ABU AL-NASR, Egypt — Salama Osman's day begins before the tenants of his Cairo apartment building wake and ends only after the last returns home at night, a work week without weekends. Except this week.
Osman, 46, is on one of his two trips a year back home to the village of Abu al-Nasr, about 770 kilometers (480 miles) south of Cairo. Here, he can relax with his family, a rare respite from his hectic job back in the always-bustling Egyptian capital.
Osman is a "bawaab," one of likely tens of thousands of migrant workers across Cairo who function as doormen, car parkers, errand runners, night watchmen, gardeners and just about anything. During Egypt's 2011 revolt and the subsequent chaos surrounding the 2013 military overthrow of the country's president, they also armed themselves with clubs and knifes, forming impromptu neighborhood watches.
As a "bawaab," Osman earns a monthly base salary of 600 Egyptian pounds ($75). That may not seem like a lot, but goes a long way here in Abu Al-Nasr, one of many small villages in southern Egypt along the Nile.
"There are no jobs" here, Salama said of his village home, where most rely on farming to make a living. "There is not much money in (harvesting) sugarcanes."
This village, just south of the Temple of Horus and a small step pyramid, is where Osman grew up. His wife, Amira, and his four children all live here in their home, just next to a 260-square-meter (315-square-yard) farm where they grow vegetables and have a water buffalo and chickens.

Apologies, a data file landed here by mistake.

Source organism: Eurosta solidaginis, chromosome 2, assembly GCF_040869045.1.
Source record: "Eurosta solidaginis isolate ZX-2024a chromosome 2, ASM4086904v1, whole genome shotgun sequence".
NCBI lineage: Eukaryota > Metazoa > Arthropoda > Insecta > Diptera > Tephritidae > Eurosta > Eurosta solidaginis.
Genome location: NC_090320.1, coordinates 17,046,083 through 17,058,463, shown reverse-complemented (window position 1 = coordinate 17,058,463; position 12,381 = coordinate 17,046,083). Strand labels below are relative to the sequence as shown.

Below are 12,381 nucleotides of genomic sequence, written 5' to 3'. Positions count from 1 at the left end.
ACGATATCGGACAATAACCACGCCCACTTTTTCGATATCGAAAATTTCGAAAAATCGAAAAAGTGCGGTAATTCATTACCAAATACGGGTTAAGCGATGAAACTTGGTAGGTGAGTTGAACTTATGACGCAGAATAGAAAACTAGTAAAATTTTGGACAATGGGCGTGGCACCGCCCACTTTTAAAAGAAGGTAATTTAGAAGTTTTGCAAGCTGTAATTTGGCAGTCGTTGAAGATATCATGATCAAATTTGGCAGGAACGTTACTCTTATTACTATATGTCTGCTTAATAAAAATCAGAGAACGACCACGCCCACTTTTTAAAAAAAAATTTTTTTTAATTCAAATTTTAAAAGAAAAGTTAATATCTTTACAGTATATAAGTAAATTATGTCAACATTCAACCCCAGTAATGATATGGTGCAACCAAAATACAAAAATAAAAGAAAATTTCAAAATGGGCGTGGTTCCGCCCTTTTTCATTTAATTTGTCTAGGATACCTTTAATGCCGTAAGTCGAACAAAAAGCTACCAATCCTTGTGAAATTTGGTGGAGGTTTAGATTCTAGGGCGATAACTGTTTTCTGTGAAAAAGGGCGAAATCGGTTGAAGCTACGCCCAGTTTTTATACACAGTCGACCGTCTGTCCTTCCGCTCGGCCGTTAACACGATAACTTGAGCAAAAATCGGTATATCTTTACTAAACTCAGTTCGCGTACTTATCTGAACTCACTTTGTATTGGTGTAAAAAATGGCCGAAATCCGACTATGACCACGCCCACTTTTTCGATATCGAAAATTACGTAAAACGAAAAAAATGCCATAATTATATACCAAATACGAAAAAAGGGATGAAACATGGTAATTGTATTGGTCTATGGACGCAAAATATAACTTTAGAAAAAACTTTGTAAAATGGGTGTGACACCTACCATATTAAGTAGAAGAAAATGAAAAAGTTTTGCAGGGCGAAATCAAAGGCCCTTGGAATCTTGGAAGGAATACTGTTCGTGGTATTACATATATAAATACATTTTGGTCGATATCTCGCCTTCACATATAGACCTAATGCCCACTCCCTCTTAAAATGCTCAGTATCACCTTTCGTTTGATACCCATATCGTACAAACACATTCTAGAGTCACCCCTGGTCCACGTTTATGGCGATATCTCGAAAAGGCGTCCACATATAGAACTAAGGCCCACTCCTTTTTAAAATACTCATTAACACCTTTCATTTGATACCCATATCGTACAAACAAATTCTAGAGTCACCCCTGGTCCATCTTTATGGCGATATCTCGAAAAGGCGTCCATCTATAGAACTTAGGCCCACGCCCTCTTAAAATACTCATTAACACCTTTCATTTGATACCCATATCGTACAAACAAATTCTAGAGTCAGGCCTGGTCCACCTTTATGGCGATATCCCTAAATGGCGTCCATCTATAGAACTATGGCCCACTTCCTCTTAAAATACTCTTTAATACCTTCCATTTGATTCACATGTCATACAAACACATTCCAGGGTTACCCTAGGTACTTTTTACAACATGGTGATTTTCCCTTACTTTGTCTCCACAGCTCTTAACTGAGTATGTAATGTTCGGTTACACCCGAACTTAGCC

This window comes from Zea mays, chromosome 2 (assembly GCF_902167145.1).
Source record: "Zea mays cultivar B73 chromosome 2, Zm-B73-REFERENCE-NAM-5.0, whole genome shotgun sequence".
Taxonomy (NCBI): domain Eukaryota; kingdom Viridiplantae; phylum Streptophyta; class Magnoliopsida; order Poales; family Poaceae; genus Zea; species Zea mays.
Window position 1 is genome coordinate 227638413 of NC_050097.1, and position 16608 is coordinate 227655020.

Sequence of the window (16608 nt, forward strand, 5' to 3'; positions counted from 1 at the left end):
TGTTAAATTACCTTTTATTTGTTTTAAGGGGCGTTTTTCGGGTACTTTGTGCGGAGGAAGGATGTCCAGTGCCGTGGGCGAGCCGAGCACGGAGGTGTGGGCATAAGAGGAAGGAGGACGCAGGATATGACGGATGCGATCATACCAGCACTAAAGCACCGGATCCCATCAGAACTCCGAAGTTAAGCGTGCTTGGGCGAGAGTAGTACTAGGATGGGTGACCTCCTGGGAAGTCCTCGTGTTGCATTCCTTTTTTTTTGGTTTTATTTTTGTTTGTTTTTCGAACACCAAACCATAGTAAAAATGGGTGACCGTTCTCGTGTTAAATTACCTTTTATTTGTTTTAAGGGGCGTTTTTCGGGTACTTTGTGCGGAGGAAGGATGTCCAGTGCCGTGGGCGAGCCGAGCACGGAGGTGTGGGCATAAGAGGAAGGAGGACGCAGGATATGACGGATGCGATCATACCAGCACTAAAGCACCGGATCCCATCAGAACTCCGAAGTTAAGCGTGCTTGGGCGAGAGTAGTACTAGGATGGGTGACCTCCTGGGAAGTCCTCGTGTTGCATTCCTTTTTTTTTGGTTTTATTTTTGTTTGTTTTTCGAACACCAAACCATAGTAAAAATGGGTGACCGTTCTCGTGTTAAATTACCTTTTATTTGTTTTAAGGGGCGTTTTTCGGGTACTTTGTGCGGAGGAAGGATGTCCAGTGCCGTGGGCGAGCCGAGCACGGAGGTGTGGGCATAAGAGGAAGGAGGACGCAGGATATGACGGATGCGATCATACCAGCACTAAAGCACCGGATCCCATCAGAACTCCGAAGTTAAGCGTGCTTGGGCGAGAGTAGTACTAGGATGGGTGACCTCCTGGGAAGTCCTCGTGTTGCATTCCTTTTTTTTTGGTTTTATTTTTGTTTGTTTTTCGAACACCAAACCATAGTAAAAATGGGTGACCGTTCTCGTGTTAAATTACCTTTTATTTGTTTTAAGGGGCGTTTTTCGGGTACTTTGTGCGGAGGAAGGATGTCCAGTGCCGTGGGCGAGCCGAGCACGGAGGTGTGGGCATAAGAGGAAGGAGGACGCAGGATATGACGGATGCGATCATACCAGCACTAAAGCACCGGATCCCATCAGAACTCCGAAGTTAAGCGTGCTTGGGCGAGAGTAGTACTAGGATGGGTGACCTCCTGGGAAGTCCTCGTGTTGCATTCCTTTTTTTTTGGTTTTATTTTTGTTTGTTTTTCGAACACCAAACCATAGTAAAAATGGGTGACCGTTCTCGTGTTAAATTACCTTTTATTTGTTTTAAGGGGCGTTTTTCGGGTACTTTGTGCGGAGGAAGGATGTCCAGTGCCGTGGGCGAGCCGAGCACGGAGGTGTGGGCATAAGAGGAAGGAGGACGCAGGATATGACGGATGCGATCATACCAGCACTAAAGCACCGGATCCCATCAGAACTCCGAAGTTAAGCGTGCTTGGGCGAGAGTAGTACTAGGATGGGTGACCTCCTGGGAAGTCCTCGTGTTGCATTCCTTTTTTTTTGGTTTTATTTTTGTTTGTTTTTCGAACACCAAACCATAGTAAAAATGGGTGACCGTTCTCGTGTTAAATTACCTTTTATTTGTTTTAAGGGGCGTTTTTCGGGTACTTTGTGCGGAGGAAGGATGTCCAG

It's a peaceful existence, far different from the noise and cramped life Osman lives in Cairo. He still worked though, handling household issues. At night, he'd have a quiet moment for himself, enjoying watching Egyptian classic movies, professional wrestling and Indian movies on television while sipping a cup of tea. On Sham el-Nessim, an Egyptian holiday, he took his children to the Nile to have lunch on its banks.
"Everything was perfect," he said while riding on a train back to Cairo, a 12-hour journey.
Back in Cairo, Osman settled quickly into his routine. He's worked as a doorman for 16 years in and around Cairo. He speaks every day by phone to his wife and children back in Abu Al-Nasr, but the money he makes in Cairo can support all of them, forcing him to continue his life in the big city. He occasionally pauses long enough to have a cup of tea in front of the apartment building where he works.
As far as how many more years he'll work part from his family, he doesn't know.
"Maybe five years. Maybe 10," Osman said. "Not yet."
Here are a series of Associated Press photographs of Osman, a Cairo doorman taking a rare holiday at his home in rural Egypt.